In War and Peace, Leo Tolstoy challenged the common wisdom of the time, which said that history is forged by leaders, arguing instead that “kings are the slaves of history.” In other words it is individuals and society that truly shape history.
I’ve always thought he was right. Think of Bob Woodward and Carl Bernstein who fought to cover the Watergate burglary. Or Mohamed Bouazizi, the street vendor who set himself on fire in Tunisia and started the Arab Spring. We see it every day: individuals are sufficiently angered by something that they blame their member of congress, or your brand. They start start boycotts and petitions with a few clicks, witness #DeleteUber.
We see it in countless YouTube stars who create a video and start a meme—can you hear Gangnam Style in your head right now? Or Ezra Levin, Lea Greenberg, and Angel Padilla, who wrote the Indivisible Guide that is turning people out in droves this week to protest to their members of congress.
These individuals are not influencers in the way professional communicators think of “influencers.” Generally, we in the business think of an influencer as an industry analyst, or a thought leader that shapes an industry. But those who overlook those pesky other, individual influencers do so at their own risk.
All of which argues for a complete revamp of how communications professionals think about influence. They key to success is not “getting into The New York Times,” (not that it ever should have been). In today’s fractured media environment, your goal should be to influence the individuals that matter most to your stakeholders. Whether it is an author, a YouTube star, or your neighbors, the key to success today is to develop a strategy to influence individuals—not “everyone with a pulse.”
Bowling for community
Decades ago, Robert Putnam proved that communities that had more bowling leagues and church groups were healthier, stronger, and more prosperous. His research showed that when people know each other outside of work or home, when they share a common interest or cause, they’re less likely to cheat each other, less likely to commit crimes against each other, and more likely to want to peacefully co-exist—even if they have different beliefs.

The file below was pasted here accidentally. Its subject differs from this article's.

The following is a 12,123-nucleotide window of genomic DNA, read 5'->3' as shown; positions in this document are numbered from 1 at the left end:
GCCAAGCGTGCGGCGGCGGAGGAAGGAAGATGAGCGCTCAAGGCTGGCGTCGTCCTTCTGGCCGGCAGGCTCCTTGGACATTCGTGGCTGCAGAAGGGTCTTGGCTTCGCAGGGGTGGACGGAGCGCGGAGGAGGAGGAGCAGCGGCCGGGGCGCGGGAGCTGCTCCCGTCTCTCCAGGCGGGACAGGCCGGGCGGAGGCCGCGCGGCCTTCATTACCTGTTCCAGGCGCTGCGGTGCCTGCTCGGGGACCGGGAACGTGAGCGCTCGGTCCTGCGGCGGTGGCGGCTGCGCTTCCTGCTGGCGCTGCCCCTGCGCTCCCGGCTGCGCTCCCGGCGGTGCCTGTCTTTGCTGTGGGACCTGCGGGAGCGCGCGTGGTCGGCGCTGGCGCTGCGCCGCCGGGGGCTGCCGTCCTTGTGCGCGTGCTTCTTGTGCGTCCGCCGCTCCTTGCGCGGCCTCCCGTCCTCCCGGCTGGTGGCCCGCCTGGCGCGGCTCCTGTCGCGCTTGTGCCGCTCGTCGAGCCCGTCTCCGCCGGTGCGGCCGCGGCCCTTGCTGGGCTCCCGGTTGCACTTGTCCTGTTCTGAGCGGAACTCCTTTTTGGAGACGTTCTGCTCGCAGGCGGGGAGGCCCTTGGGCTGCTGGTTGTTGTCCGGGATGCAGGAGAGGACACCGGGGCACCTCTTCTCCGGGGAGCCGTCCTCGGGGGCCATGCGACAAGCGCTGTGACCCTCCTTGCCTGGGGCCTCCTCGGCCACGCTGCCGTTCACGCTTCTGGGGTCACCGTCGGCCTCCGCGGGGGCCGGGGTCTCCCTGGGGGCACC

All of which suggests that rather than praying and spraying press releases, you might want to try praying or bowling together. Or at least finding the commonalities between you and your key influencers. The good news is that social media has made it infinitely easier to identify those commonalities. (Here’s a review of tools to help you do just that.)
The bad news is that there is no one easy way to influence them.
Food for (agreeable) thought
But new research might have an answer. According to University of Chicago researchers, food plays a large role in getting people to agree with you. It’s not surprising that when people sit down to eat together, they feel closer to each other. Now Ayelet Fishback and her researchers have proven that if people are eating the same food they are more likely to agree. In her experiments, she found that when volunteers ate the same kinds of food, they reached agreement much more quickly than if they didn’t.
And, in another part of the study, levels of trust were tested among volunteers who listened to someone offering a product testimonial. The person giving the testimonial was eating while doing the testimonial. It turns out that if volunteers were given the same food, they were more likely to trust the information in the testimonial.
Building trust is a major component of influence, so to build influence you might consider a banquet, rather than another blog post. Just make sure everyone is eating the same food.
The ultimate measure of success is, of course, whether your stakeholders are persuaded to share your beliefs or act in the way you’d like them to. But a secondary measure should be the budget it takes to persuade them. So remember that, instead of a full page add in The New York Times, it could be cheaper to take them all bowling and feed them pizza afterwards. ∞
(Thanks to Breaking Bread for the image.)